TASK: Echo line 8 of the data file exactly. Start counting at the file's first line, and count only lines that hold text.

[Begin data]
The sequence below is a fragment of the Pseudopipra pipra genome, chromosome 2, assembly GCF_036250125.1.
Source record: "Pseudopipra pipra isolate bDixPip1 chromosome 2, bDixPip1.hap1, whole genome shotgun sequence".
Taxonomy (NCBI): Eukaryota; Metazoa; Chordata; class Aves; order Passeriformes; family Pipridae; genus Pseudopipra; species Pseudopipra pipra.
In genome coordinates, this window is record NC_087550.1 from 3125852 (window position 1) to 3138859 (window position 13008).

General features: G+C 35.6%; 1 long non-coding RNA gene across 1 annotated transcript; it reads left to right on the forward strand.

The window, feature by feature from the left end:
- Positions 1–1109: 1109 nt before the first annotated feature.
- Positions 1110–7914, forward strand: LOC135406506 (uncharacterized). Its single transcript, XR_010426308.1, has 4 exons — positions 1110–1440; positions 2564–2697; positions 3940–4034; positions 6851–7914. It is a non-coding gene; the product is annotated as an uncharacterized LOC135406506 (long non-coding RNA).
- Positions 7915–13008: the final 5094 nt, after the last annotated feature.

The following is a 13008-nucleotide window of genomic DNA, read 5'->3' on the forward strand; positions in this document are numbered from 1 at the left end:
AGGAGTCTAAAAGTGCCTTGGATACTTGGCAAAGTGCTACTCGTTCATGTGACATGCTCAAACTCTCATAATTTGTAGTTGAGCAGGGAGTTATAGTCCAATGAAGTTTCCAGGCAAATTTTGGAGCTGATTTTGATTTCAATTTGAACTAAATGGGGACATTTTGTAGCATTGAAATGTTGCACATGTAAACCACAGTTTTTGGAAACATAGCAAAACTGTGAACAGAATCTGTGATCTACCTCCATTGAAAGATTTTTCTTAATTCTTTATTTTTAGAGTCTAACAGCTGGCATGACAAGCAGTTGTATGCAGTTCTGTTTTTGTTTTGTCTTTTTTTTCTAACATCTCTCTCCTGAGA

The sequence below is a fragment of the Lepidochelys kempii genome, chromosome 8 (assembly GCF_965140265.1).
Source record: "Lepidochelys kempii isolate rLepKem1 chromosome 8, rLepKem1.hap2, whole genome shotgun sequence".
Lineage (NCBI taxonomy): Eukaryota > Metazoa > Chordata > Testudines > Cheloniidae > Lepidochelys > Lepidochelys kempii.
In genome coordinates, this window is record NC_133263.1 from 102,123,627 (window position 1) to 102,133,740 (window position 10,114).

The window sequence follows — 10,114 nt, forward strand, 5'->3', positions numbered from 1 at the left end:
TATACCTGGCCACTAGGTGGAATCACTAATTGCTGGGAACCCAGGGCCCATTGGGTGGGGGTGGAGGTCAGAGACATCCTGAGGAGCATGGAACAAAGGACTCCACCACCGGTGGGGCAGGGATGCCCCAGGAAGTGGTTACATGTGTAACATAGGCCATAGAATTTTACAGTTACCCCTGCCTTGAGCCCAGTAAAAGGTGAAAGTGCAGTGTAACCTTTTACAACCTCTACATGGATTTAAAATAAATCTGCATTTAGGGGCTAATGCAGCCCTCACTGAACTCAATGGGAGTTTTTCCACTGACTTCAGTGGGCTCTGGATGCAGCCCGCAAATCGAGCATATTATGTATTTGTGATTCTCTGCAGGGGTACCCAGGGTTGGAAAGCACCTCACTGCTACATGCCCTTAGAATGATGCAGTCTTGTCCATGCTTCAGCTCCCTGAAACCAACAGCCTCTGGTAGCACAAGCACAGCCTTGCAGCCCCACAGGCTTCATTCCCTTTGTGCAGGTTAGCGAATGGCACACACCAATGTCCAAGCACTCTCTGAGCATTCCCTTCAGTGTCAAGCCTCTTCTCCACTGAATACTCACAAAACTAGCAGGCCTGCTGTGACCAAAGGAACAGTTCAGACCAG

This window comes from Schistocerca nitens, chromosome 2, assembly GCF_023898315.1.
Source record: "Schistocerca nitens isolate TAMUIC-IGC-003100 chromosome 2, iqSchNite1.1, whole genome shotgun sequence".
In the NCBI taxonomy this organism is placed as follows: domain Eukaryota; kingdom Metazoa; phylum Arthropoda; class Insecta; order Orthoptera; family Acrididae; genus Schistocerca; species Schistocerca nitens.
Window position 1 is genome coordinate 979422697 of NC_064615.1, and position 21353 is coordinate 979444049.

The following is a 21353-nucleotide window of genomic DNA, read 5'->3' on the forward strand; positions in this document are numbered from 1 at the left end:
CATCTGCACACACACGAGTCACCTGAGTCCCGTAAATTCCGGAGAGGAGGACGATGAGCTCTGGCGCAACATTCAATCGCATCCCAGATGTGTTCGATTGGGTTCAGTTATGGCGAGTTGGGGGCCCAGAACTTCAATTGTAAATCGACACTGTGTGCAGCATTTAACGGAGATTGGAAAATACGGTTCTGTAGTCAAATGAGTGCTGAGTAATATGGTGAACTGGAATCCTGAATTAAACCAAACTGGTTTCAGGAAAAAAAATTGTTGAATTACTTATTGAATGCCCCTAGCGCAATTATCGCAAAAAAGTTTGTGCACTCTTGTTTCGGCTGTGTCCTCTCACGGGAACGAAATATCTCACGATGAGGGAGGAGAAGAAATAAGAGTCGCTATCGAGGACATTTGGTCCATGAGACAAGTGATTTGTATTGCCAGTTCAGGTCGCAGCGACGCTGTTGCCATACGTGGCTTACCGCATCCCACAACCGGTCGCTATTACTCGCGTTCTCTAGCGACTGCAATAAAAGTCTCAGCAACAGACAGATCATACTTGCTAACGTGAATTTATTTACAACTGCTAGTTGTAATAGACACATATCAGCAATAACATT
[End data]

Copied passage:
- Positions 1110–7914, forward strand: LOC135406506 (uncharacterized). Its single transcript, XR_010426308.1, has 4 exons — positions 1110–1440; positions 2564–2697; positions 3940–4034; positions 6851–7914. It is a non-coding gene; the product is annotated as an uncharacterized LOC135406506 (long non-coding RNA).